I was brought up by a cis hetero white woman who espoused second-wave “feminism” and votes Democrat (to clarify, in my book, “Democrat” just means “good cop” in a good-cop/bad-cop political dichotomy). I came of age in a culturally white household, where it was also normal for our guests to include artists, queer people, and Black and brown folks. Because of this, I could not see the insidiousness of “liberal” white supremacy, and, therefore, the ways “liberal” culture upholds the patriarchy, until I was a bit older. I was raised with the message that it “doesn’t matter” what color a person’s skin is; we are all the same. It “doesn’t matter” if someone is queer, trans, or gender nonconforming; we are all the same. It “doesn’t matter” if you’re a girl; you can do all the things that boys can do.

It does matter. The “it doesn’t matter” approach is only available to those who are not affected by the ways that those who are oppressed experience oppression. My parents, for all their good intentions, were of the ilk that femininity is something to be performed for men, and, therefore, should be rejected. My mother is on the androgynous side; throughout my whole life she has kept her hair short, no makeup, and I can only recall one occasion where I saw her in a dress. She’s lovely, and also she could not teach me anything about the type of femininity that sparkles out from my rhinestone-encrusted heart. That would have been totally fine, had she not also been subliminally rejecting the Dolly Parton/Pamela Anderson aesthetics I have always been obsessed with (unless, of course, these aesthetics are invoked ironically).

My mom did her level best when I was growing up, and I don’t fault her for the way she raised me. But it’s also true that being surrounded by second-wave feminists significantly inhibited my ability to understand that I am queer. She, like many women in my life, subliminally, and sometimes overtly, rejected my femme self-expression.

She wasn’t strict–at all. In fact, she always encouraged me to ask lots of questions (til I started questioning her, at least). She let me shop in the “boys” department when I wanted to, and let me wear makeup and dye my hair. But there were subtler ways that my confidence as a femme was undermined. When I told her I wanted to be a cheerleader, she said no, on the grounds that she wouldn’t let me “cheer for the boys”. I wanted to be a cheerleader because the uniforms were cute; I barely even registered that “boys’” sports teams were a fraction of the equation. (Another thing that strikes me as an adult: in my school days, I’d frequently complain that I didn’t understand math. My mom would always respond, enthusiastically, “Girls are just told that they can’t do math, so they don’t believe they can. You just need to be more confident!”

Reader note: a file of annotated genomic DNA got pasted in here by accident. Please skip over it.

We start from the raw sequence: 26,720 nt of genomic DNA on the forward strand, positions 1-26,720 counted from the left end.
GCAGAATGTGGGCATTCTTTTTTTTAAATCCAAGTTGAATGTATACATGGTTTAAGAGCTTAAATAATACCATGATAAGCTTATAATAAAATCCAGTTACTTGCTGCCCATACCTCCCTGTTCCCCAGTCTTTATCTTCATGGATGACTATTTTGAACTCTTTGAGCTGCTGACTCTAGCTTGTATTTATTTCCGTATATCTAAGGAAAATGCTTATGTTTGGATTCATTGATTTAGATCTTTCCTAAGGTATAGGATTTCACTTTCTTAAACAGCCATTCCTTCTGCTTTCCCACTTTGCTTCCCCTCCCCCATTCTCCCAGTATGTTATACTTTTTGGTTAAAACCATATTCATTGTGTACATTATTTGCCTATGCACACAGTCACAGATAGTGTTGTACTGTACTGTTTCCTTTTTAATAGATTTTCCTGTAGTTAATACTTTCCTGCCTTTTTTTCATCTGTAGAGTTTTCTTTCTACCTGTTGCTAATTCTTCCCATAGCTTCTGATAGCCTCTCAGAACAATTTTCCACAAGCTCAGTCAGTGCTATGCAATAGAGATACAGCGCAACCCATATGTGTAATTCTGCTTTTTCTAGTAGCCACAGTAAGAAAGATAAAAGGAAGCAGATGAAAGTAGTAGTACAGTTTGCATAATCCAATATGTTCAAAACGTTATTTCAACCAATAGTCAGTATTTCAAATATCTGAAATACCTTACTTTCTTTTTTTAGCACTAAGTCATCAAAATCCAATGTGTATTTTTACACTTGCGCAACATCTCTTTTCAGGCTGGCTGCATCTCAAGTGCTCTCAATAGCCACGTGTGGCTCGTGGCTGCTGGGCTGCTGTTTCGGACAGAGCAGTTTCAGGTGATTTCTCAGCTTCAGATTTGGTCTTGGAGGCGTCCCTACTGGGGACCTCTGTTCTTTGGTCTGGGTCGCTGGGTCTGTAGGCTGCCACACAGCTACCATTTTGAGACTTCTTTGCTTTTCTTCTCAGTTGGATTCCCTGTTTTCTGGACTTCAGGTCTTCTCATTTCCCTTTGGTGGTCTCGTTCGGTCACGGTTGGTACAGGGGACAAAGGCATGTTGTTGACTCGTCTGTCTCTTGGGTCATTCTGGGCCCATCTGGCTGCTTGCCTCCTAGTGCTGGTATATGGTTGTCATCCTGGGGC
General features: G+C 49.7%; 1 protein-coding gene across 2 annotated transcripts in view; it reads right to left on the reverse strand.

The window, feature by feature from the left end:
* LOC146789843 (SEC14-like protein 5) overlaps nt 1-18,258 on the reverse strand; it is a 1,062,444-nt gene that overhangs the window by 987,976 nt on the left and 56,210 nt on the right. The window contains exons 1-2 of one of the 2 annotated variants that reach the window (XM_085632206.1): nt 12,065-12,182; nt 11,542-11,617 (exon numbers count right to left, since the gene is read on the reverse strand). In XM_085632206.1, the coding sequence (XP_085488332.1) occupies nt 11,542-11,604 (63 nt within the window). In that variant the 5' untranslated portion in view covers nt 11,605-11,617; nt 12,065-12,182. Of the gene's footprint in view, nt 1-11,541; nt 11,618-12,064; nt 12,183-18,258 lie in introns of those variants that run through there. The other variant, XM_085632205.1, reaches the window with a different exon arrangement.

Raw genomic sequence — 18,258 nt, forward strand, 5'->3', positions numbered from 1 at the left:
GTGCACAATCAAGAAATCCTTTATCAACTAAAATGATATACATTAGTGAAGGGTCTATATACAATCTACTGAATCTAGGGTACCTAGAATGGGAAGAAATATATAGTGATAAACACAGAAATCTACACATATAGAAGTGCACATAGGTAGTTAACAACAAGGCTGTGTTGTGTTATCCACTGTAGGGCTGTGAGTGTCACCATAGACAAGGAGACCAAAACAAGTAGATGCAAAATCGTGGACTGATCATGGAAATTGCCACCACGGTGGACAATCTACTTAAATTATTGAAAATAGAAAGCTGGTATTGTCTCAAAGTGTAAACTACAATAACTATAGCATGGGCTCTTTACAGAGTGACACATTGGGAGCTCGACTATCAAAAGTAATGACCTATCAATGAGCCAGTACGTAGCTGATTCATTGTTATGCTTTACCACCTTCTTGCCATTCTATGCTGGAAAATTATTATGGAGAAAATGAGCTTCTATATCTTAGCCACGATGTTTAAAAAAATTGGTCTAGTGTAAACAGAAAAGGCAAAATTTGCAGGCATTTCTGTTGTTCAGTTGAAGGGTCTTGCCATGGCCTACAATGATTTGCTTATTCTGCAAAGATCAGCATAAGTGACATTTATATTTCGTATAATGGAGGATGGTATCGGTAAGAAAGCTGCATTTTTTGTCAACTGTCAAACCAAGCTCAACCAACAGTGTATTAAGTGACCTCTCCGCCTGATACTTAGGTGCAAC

I now recognize that I have a math learning disability, and my mother’s femme-shaming blinded her to the possibility that she might have a daughter who is genuinely bad at math, and, thus, a daughter who embodies that stereotype.)

Looking back, I notice the subtle erosion of the validity of my desires and needs that intersected with traditionally feminine roles: to be a cheerleader, to be a hairdresser, to be excused from math classes. I was taught that to indulge these things would make me silly; these things were for women who can’t think or fend for themselves. Much later, when I became a stripper, my mother would have a six-year-long meltdown over what she perceived to be my capitulation to the patriarchy. My mom is convinced that sex workers are, like cheerleaders, victims, often of low self-esteem and our own limited thinking. Her inability to see her own misogyny in this makes me want to bang my head off a wall.

Because I am feminine, especially in appearance, I have been dealing my entire life with an infuriating infantilization. Those of us who present as feminine are frequently treated by others (and especially by white women) like we don’t know what’s best for ourselves, and that we’re just hapless victims of the broader patriarchy. Bitch, the infantilization of femmes is the patriarchy!